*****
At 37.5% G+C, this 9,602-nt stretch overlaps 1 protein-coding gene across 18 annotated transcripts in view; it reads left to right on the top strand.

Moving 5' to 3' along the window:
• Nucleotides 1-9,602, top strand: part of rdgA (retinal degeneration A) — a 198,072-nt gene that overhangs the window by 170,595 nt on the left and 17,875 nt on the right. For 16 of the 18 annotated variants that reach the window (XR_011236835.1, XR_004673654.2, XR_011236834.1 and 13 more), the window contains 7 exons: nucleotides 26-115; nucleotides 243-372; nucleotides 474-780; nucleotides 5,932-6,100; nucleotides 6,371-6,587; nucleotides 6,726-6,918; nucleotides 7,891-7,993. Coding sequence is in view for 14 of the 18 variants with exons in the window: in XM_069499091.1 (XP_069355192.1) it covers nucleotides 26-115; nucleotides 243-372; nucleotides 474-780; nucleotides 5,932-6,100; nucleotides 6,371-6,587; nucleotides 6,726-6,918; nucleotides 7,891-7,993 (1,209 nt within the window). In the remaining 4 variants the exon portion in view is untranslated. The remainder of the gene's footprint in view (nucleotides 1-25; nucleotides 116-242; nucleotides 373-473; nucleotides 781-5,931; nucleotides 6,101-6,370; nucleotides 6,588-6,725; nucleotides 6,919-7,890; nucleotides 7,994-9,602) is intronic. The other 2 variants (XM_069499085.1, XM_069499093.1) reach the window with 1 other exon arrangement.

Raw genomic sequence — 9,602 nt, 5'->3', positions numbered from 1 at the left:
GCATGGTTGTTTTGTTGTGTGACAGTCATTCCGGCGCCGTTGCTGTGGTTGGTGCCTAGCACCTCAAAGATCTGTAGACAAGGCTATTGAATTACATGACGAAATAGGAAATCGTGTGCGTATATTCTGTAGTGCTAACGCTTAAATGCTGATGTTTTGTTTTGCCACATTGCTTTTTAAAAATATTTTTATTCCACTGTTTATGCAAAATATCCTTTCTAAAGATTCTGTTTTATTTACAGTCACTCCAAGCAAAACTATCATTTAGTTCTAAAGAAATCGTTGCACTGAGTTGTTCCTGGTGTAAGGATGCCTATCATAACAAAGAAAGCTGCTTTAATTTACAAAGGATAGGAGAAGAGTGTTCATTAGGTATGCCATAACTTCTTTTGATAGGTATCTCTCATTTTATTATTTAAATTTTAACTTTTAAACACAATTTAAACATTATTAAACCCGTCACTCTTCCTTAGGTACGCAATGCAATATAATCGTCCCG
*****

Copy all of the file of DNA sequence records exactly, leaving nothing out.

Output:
At 37.5% G+C, this 9,602-nt stretch overlaps 1 protein-coding gene across 18 annotated transcripts in view; it reads left to right on the top strand.

Moving 5' to 3' along the window:
• Nucleotides 1-9,602, top strand: part of rdgA (retinal degeneration A) — a 198,072-nt gene that overhangs the window by 170,595 nt on the left and 17,875 nt on the right. For 16 of the 18 annotated variants that reach the window (XR_011236835.1, XR_004673654.2, XR_011236834.1 and 13 more), the window contains 7 exons: nucleotides 26-115; nucleotides 243-372; nucleotides 474-780; nucleotides 5,932-6,100; nucleotides 6,371-6,587; nucleotides 6,726-6,918; nucleotides 7,891-7,993. Coding sequence is in view for 14 of the 18 variants with exons in the window: in XM_069499091.1 (XP_069355192.1) it covers nucleotides 26-115; nucleotides 243-372; nucleotides 474-780; nucleotides 5,932-6,100; nucleotides 6,371-6,587; nucleotides 6,726-6,918; nucleotides 7,891-7,993 (1,209 nt within the window). In the remaining 4 variants the exon portion in view is untranslated. The remainder of the gene's footprint in view (nucleotides 1-25; nucleotides 116-242; nucleotides 373-473; nucleotides 781-5,931; nucleotides 6,101-6,370; nucleotides 6,588-6,725; nucleotides 6,919-7,890; nucleotides 7,994-9,602) is intronic. The other 2 variants (XM_069499085.1, XM_069499093.1) reach the window with 1 other exon arrangement.

Raw genomic sequence — 9,602 nt, 5'->3', positions numbered from 1 at the left:
GCATGGTTGTTTTGTTGTGTGACAGTCATTCCGGCGCCGTTGCTGTGGTTGGTGCCTAGCACCTCAAAGATCTGTAGACAAGGCTATTGAATTACATGACGAAATAGGAAATCGTGTGCGTATATTCTGTAGTGCTAACGCTTAAATGCTGATGTTTTGTTTTGCCACATTGCTTTTTAAAAATATTTTTATTCCACTGTTTATGCAAAATATCCTTTCTAAAGATTCTGTTTTATTTACAGTCACTCCAAGCAAAACTATCATTTAGTTCTAAAGAAATCGTTGCACTGAGTTGTTCCTGGTGTAAGGATGCCTATCATAACAAAGAAAGCTGCTTTAATTTACAAAGGATAGGAGAAGAGTGTTCATTAGGTATGCCATAACTTCTTTTGATAGGTATCTCTCATTTTATTATTTAAATTTTAACTTTTAAACACAATTTAAACATTATTAAACCCGTCACTCTTCCTTAGGTACGCAATGCAATATAATCGTCCCG